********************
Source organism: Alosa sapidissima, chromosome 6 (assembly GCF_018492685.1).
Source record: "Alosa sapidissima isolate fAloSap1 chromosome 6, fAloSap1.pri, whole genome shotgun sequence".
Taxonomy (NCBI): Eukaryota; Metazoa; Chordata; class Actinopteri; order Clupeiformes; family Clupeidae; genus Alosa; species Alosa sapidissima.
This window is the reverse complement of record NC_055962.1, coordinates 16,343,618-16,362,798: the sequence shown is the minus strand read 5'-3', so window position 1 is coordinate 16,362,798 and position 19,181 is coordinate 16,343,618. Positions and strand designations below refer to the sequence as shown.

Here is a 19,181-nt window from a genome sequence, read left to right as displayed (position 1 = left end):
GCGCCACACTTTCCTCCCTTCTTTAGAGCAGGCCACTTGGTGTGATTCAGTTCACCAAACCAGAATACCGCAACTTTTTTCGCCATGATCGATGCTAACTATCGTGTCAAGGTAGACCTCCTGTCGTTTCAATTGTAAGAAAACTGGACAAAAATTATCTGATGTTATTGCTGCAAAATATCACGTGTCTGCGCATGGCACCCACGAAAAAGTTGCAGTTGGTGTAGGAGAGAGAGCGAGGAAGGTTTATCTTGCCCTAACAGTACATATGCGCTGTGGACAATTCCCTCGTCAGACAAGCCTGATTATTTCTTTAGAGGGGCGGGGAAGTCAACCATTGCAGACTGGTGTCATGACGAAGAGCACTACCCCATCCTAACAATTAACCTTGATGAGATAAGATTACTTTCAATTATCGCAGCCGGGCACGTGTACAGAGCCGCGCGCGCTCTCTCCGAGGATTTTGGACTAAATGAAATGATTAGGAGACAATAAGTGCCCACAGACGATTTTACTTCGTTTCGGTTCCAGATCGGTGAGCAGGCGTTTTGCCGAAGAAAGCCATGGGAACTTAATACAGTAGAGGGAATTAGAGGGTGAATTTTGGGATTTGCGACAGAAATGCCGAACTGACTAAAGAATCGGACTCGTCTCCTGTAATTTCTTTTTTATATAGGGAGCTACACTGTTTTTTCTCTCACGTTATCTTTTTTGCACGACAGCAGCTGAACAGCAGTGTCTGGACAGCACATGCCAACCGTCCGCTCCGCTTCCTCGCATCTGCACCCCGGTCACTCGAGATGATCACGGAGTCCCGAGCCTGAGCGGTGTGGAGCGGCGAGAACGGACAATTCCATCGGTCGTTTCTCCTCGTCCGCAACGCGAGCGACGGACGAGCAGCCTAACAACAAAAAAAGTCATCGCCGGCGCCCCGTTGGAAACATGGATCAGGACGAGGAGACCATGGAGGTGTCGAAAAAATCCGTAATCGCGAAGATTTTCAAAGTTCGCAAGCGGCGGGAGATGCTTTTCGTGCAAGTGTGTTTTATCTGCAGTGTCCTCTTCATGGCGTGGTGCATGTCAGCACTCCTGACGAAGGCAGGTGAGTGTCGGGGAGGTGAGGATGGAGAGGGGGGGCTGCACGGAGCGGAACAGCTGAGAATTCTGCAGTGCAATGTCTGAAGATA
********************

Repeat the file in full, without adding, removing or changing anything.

Source organism: Alosa sapidissima, chromosome 6 (assembly GCF_018492685.1).
Source record: "Alosa sapidissima isolate fAloSap1 chromosome 6, fAloSap1.pri, whole genome shotgun sequence".
Taxonomy (NCBI): Eukaryota; Metazoa; Chordata; class Actinopteri; order Clupeiformes; family Clupeidae; genus Alosa; species Alosa sapidissima.
This window is the reverse complement of record NC_055962.1, coordinates 16,343,618-16,362,798: the sequence shown is the minus strand read 5'-3', so window position 1 is coordinate 16,362,798 and position 19,181 is coordinate 16,343,618. Positions and strand designations below refer to the sequence as shown.

Here is a 19,181-nt window from a genome sequence, read left to right as displayed (position 1 = left end):
GCGCCACACTTTCCTCCCTTCTTTAGAGCAGGCCACTTGGTGTGATTCAGTTCACCAAACCAGAATACCGCAACTTTTTTCGCCATGATCGATGCTAACTATCGTGTCAAGGTAGACCTCCTGTCGTTTCAATTGTAAGAAAACTGGACAAAAATTATCTGATGTTATTGCTGCAAAATATCACGTGTCTGCGCATGGCACCCACGAAAAAGTTGCAGTTGGTGTAGGAGAGAGAGCGAGGAAGGTTTATCTTGCCCTAACAGTACATATGCGCTGTGGACAATTCCCTCGTCAGACAAGCCTGATTATTTCTTTAGAGGGGCGGGGAAGTCAACCATTGCAGACTGGTGTCATGACGAAGAGCACTACCCCATCCTAACAATTAACCTTGATGAGATAAGATTACTTTCAATTATCGCAGCCGGGCACGTGTACAGAGCCGCGCGCGCTCTCTCCGAGGATTTTGGACTAAATGAAATGATTAGGAGACAATAAGTGCCCACAGACGATTTTACTTCGTTTCGGTTCCAGATCGGTGAGCAGGCGTTTTGCCGAAGAAAGCCATGGGAACTTAATACAGTAGAGGGAATTAGAGGGTGAATTTTGGGATTTGCGACAGAAATGCCGAACTGACTAAAGAATCGGACTCGTCTCCTGTAATTTCTTTTTTATATAGGGAGCTACACTGTTTTTTCTCTCACGTTATCTTTTTTGCACGACAGCAGCTGAACAGCAGTGTCTGGACAGCACATGCCAACCGTCCGCTCCGCTTCCTCGCATCTGCACCCCGGTCACTCGAGATGATCACGGAGTCCCGAGCCTGAGCGGTGTGGAGCGGCGAGAACGGACAATTCCATCGGTCGTTTCTCCTCGTCCGCAACGCGAGCGACGGACGAGCAGCCTAACAACAAAAAAAGTCATCGCCGGCGCCCCGTTGGAAACATGGATCAGGACGAGGAGACCATGGAGGTGTCGAAAAAATCCGTAATCGCGAAGATTTTCAAAGTTCGCAAGCGGCGGGAGATGCTTTTCGTGCAAGTGTGTTTTATCTGCAGTGTCCTCTTCATGGCGTGGTGCATGTCAGCACTCCTGACGAAGGCAGGTGAGTGTCGGGGAGGTGAGGATGGAGAGGGGGGGCTGCACGGAGCGGAACAGCTGAGAATTCTGCAGTGCAATGTCTGAAGATA